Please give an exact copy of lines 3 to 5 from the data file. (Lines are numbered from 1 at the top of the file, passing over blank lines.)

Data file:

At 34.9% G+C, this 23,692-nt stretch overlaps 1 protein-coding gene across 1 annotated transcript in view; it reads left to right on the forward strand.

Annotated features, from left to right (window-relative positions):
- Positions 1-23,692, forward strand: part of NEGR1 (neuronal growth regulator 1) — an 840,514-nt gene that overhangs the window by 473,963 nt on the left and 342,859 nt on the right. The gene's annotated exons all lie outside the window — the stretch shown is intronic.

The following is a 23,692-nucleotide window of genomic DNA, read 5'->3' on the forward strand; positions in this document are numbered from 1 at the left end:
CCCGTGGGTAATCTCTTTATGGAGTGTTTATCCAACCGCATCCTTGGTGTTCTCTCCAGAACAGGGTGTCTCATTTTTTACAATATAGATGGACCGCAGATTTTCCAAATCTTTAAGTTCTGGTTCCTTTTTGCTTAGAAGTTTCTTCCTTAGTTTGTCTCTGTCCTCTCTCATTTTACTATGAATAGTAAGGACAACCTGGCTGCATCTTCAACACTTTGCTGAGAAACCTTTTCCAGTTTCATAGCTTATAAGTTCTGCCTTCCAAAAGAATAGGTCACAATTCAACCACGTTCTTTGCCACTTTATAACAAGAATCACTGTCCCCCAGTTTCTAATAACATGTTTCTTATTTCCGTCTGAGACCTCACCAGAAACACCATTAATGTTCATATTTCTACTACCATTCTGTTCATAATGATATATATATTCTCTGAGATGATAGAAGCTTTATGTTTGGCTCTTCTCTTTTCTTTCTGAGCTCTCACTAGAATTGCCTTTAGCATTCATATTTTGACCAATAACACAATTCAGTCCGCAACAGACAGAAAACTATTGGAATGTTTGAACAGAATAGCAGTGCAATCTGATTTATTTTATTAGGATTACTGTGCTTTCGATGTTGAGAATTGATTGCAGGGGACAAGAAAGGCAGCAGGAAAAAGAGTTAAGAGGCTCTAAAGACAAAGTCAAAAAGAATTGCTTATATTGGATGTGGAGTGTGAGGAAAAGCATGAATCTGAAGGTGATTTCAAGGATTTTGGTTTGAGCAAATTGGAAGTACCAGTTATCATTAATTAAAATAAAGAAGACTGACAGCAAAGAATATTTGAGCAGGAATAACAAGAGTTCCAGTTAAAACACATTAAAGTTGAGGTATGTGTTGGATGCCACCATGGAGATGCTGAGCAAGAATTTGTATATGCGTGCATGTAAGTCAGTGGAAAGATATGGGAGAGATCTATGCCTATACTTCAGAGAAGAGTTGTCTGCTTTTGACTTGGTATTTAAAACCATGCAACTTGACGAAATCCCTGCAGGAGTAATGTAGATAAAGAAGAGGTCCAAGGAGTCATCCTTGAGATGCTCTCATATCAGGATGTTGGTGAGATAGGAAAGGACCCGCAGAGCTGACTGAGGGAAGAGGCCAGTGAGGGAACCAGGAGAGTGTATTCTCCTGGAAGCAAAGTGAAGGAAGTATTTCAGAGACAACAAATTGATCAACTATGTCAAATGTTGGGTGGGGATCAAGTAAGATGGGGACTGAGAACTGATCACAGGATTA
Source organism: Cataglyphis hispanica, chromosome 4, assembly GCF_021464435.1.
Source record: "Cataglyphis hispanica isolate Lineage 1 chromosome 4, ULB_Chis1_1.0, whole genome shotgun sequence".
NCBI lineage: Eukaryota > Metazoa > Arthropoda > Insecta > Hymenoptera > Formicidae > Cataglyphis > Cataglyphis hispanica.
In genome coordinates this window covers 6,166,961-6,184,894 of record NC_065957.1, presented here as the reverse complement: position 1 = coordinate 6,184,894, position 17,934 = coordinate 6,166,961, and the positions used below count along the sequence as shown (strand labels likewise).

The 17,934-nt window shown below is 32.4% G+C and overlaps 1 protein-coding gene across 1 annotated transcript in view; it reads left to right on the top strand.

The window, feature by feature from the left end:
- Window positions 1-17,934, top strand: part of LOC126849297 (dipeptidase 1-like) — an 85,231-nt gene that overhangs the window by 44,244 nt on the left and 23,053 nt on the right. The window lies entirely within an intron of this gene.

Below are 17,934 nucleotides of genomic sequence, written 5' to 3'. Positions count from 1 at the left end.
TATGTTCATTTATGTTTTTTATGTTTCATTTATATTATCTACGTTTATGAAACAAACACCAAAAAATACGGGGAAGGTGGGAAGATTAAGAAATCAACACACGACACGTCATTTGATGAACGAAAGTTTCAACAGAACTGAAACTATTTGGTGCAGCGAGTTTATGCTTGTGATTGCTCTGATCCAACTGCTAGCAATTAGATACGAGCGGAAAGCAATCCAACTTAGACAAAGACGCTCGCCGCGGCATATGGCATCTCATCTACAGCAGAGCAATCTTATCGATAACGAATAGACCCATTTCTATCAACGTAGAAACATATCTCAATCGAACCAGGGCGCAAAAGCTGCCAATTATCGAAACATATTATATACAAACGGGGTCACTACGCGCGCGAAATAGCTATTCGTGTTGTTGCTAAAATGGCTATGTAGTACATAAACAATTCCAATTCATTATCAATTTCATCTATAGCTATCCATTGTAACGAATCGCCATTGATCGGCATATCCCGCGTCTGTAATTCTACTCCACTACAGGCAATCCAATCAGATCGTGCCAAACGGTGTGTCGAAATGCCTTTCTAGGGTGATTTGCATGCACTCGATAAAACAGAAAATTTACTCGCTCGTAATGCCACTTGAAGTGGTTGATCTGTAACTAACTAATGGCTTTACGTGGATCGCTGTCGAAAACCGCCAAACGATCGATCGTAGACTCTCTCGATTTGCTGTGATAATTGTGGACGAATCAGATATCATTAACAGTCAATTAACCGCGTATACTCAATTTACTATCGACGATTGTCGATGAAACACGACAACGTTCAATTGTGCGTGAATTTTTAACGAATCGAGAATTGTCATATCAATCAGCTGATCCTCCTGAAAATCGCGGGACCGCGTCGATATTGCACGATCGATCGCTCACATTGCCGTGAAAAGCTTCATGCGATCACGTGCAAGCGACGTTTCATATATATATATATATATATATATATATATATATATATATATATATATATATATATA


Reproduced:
- Positions 1-23,692, forward strand: part of NEGR1 (neuronal growth regulator 1) — an 840,514-nt gene that overhangs the window by 473,963 nt on the left and 342,859 nt on the right. The gene's annotated exons all lie outside the window — the stretch shown is intronic.

The following is a 23,692-nucleotide window of genomic DNA, read 5'->3' on the forward strand; positions in this document are numbered from 1 at the left end:
CCCGTGGGTAATCTCTTTATGGAGTGTTTATCCAACCGCATCCTTGGTGTTCTCTCCAGAACAGGGTGTCTCATTTTTTACAATATAGATGGACCGCAGATTTTCCAAATCTTTAAGTTCTGGTTCCTTTTTGCTTAGAAGTTTCTTCCTTAGTTTGTCTCTGTCCTCTCTCATTTTACTATGAATAGTAAGGACAACCTGGCTGCATCTTCAACACTTTGCTGAGAAACCTTTTCCAGTTTCATAGCTTATAAGTTCTGCCTTCCAAAAGAATAGGTCACAATTCAACCACGTTCTTTGCCACTTTATAACAAGAATCACTGTCCCCCAGTTTCTAATAACATGTTTCTTATTTCCGTCTGAGACCTCACCAGAAACACCATTAATGTTCATATTTCTACTACCATTCTGTTCATAATGATATATATATTCTCTGAGATGATAGAAGCTTTATGTTTGGCTCTTCTCTTTTCTTTCTGAGCTCTCACTAGAATTGCCTTTAGCATTCATATTTTGACCAATAACACAATTCAGTCCGCAACAGACAGAAAACTATTGGAATGTTTGAACAGAATAGCAGTGCAATCTGATTTATTTTATTAGGATTACTGTGCTTTCGATGTTGAGAATTGATTGCAGGGGACAAGAAAGGCAGCAGGAAAAAGAGTTAAGAGGCTCTAAAGACAAAGTCAAAAAGAATTGCTTATATTGGATGTGGAGTGTGAGGAAAAGCATGAATCTGAAGGTGATTTCAAGGATTTTGGTTTGAGCAAATTGGAAGTACCAGTTATCATTAATTAAAATAAAGAAGACTGACAGCAAAGAATATTTGAGCAGGAATAACAAGAGTTCCAGTTAAAACACATTAAAGTTGAGGTATGTGTTGGATGCCACCATGGAGATGCTGAGCAAGAATTTGTATATGCGTGCATGTAAGTCAGTGGAAAGATATGGGAGAGATCTATGCCTATACTTCAGAGAAGAGTTGTCTGCTTTTGACTTGGTATTTAAAACCATGCAACTTGACGAAATCCCTGCAGGAGTAATGTAGATAAAGAAGAGGTCCAAGGAGTCATCCTTGAGATGCTCTCATATCAGGATGTTGGTGAGATAGGAAAGGACCCGCAGAGCTGACTGAGGGAAGAGGCCAGTGAGGGAACCAGGAGAGTGTATTCTCCTGGAAGCAAAGTGAAGGAAGTATTTCAGAGACAACAAATTGATCAACTATGTCAAATGTTGGGTGGGGATCAAGTAAGATGGGGACTGAGAACTGATCACAGGATTA